Restaurants are a critical part of our economy. They employ about one in every fourteen adults … or at least they did until a couple weeks ago. They have long been the main source of flexible employment for students, entrepreneurs and those chasing the dream (and they provide that flexibility while abiding by wage and employment law).
More than being a critical part of our economy, they are a critical part of our communities. They add that unique flavor to our neighborhoods, giving places for friends to gather and families to relax. They’re the background and infrastructure behind so many of our most treasured memories. Where did you go on your first date with your spouse or partner? I bet it was a restaurant and let’s go double or nothing that you remember which one. Which local spot makes that special something to cure your case of the Mondays? Where do you always bring guests from out of town? What was your family’s go-to restaurant when you were young? Which one goes the extra mile to keep your kids comfortable now that you’re not?
Restaurants provide us with so much joy, so much community and, yes, so much food. But they do it on the thinnest margins, typically 3-5%. That means it’s rarely an opportunity to create more than middle class income for the typical owner/operator and that there is little ability to set funds aside for a rainy day. That is why restaurants are always what we worry most about when rents increase or minimum wages increase. That is why so many restaurants closed their doors during the recession.
As of today, the county guidelines allow restaurants to stay open for takeout and delivery, at some point this may change.
When restaurants close the reality is, many of them will never open again.
All of them have rent to pay, many had to finance their equipment. Making those payments, with little or no revenue coming in – as passionate they may be about their food and their community – as much joy as they take in sharing their craft with us – as heartbreaking as it may be to them – those payments are going to be really hard to make. Could you do that, for months on end, with no promise on when – or if – the situation will improve?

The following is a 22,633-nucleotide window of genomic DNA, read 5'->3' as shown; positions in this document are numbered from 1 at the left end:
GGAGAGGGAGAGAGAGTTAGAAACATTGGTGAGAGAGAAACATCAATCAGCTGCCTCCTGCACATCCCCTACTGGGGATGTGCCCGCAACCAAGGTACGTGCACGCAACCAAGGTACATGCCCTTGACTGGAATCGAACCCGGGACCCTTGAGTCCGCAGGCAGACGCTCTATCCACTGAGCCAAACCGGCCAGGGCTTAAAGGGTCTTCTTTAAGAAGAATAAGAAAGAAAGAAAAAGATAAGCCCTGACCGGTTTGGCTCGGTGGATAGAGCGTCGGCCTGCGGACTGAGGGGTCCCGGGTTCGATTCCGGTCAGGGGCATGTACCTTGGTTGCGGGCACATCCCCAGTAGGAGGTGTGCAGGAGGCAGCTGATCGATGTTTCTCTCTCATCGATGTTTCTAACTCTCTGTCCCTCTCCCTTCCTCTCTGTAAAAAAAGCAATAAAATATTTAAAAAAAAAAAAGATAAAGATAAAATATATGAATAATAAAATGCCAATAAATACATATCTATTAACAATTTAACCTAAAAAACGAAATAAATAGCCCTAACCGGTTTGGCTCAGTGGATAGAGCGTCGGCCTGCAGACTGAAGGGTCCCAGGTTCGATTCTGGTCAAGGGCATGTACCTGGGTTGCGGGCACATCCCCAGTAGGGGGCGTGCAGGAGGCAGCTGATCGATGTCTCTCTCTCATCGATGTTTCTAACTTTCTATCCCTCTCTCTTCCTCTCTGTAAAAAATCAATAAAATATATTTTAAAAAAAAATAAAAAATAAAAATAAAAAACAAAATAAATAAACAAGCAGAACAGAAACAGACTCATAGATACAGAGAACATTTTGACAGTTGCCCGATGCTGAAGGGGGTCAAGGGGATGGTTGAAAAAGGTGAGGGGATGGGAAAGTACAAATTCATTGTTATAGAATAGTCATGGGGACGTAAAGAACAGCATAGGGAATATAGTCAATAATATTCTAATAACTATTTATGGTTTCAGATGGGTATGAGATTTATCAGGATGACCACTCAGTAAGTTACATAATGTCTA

Not everyone can reasonably go out of their homes. Not everyone can afford to eat out. But if you can:
Please, please, please, do whatever you can to support the restaurants you care about.
One of my local favorites, Riverside Sports Bar, has already closed their doors. If I ate my last Whiskey Burger without knowing it, that would be really sad, and more importantly, something missing from our community.
Tonight I’ll be headed to Device. Our brand new community restaurant and taproom that Ken and Melissa have worked so hard to get open, investing so much to create a really special space for our community. I’m not sure what I’ll be ordering yet the Pride of the Pocket Burger, Philly Cheese Steak, Beer Brat & Braised Short Rib Tacos are all calling my name. Ooh, and that Ginger Slaw. Dang, I’m getting hungry and they don’t open until three! Menu & Delivery
Last night we enjoyed an amazing meal from Cacio, where husband and wife pair Jonathan and Katie, wanted to bring their top notch Italian food (seriously, it’s worth a trip) to their local neighborhood. The daily special braised bone-in pork belly chop was a rich, hearty treat (and the bone didn’t even fit in the box!) and the Torchio e Granchio (crab pasta) was bright, spicy and delicious! Menu (order by phone)
The night before we had takeout from A Taste Above, a great local café that makes our favorite sandwich, a really great banh mi. Rich and Ray have worked so hard to listen to the community and over the last couple years developed a really extensive and tasty vegetarian menu as well! Menu & Delivery
Really, truly. If you can, please support our local restaurants. Social distancing is going to end. How sad will we be if we can’t celebrate at our favorite restaurants when it does?